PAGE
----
Google has made the Android Pie SDK more Kotlin-friendly

Those who use the Kotlin programming language - especially in Android development - instead of traditional Java are well aware of the advantages it offers over the latter. These benefits include null-safety and more concise code, among many others. Android developers who use Kotlin will be pleased to know that with the announcement of Android 9 Pie a couple of days ago, Google has also released an SDK which is more Kotlin-friendly.

In a new blog post, Google has noted that it has added nullability annotations for some of the most popular APIs to guarantee null-safety if your code calls them. Nullability contract violations in your Kotlin code normally produce compilation errors, but Google is giving developers some time to update their code in accordance with the newly updated APIs. As such, in the case of violations, the compiler will only give a warning instead of giving an error, allowing the mechanism to be more developer-friendly.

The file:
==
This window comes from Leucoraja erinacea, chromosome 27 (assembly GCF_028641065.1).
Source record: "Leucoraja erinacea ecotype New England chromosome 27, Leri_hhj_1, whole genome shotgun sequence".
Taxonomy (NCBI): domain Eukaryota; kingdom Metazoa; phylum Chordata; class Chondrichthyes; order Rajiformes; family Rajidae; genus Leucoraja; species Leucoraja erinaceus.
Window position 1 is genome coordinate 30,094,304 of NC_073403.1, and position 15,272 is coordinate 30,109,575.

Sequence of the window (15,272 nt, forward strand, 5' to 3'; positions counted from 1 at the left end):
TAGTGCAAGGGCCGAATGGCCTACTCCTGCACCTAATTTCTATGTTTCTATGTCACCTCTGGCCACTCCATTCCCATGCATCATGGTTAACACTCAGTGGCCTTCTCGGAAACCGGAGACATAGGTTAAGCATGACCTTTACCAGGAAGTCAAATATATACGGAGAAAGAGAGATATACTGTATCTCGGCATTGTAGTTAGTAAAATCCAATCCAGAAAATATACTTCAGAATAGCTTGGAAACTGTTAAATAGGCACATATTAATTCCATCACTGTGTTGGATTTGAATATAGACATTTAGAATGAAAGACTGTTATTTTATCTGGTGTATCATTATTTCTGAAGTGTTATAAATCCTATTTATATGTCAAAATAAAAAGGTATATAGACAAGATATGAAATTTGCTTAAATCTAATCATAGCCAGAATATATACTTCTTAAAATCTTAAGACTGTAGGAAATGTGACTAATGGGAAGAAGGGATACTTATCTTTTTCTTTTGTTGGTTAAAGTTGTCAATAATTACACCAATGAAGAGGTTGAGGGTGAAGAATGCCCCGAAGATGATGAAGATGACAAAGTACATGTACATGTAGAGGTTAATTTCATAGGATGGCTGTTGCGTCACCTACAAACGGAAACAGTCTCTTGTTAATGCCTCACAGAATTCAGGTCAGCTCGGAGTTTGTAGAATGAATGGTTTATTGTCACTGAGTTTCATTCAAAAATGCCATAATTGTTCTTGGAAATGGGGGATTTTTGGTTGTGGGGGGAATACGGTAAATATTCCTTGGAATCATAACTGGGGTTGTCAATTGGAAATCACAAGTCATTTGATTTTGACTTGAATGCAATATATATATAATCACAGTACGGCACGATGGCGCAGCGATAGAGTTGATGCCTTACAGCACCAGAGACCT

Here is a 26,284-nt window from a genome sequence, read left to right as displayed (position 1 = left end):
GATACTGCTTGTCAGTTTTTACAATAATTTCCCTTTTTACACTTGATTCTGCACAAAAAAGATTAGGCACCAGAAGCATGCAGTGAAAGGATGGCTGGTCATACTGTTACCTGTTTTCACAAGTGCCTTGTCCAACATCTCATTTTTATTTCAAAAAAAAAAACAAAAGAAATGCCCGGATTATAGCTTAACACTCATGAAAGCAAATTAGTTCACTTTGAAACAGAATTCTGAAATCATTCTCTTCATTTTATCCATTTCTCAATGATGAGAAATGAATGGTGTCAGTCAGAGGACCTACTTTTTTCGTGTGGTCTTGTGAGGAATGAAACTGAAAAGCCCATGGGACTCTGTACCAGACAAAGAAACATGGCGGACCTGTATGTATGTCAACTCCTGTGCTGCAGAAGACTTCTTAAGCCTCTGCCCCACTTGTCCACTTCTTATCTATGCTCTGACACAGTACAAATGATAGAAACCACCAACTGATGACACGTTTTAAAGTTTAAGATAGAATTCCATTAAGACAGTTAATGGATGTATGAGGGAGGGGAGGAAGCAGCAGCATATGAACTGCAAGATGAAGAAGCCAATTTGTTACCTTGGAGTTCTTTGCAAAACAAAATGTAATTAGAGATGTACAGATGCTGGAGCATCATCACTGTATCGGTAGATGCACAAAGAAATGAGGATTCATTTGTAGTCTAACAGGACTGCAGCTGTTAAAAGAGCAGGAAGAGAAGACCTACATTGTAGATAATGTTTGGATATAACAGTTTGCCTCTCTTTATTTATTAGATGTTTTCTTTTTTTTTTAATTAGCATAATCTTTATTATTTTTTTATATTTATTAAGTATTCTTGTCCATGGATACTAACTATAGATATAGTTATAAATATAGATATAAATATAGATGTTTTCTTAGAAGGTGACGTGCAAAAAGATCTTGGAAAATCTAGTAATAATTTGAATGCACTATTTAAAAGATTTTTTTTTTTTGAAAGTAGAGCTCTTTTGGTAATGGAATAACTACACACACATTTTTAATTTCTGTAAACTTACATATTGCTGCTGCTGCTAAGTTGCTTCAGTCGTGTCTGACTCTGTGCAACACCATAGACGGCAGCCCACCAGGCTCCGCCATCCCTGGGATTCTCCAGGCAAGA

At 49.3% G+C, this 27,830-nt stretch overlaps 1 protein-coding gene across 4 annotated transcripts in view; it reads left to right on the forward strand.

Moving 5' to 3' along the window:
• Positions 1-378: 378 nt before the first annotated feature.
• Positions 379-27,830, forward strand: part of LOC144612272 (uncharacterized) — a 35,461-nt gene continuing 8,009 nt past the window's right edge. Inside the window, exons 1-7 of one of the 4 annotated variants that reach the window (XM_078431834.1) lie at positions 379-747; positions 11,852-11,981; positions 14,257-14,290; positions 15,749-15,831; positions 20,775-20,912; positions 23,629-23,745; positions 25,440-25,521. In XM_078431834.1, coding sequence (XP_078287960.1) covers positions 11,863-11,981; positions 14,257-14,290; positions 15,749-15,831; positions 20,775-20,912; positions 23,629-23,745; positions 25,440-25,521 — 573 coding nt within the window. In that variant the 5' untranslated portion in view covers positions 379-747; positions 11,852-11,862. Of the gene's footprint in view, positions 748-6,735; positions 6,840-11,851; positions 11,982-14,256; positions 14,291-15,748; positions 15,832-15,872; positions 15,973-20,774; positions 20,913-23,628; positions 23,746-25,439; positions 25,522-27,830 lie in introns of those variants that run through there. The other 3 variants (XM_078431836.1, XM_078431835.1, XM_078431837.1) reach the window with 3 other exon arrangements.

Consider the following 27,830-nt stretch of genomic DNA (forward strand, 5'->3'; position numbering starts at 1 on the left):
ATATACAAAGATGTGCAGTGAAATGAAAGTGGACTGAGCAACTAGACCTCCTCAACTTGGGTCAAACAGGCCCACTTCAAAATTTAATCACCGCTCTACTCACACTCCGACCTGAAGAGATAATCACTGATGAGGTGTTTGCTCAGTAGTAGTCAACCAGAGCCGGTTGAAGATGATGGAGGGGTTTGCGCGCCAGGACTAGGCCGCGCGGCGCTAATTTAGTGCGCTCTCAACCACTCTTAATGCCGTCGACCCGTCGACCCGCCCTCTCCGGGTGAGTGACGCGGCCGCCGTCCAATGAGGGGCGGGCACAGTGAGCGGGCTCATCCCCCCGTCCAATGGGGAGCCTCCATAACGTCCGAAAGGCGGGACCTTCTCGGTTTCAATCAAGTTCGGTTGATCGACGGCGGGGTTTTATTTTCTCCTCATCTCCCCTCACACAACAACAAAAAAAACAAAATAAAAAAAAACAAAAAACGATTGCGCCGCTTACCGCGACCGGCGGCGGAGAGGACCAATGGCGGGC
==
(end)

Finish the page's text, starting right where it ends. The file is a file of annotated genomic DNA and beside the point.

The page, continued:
You will need to use Kotlin 1.2.60 to take advantage of these features, and you can find out how to use this new SDK by referring to Google's blog post. Moving forward, the company has announced that it will be annotating all remaining APIs and that it will make sure that new ones are annotated as well.

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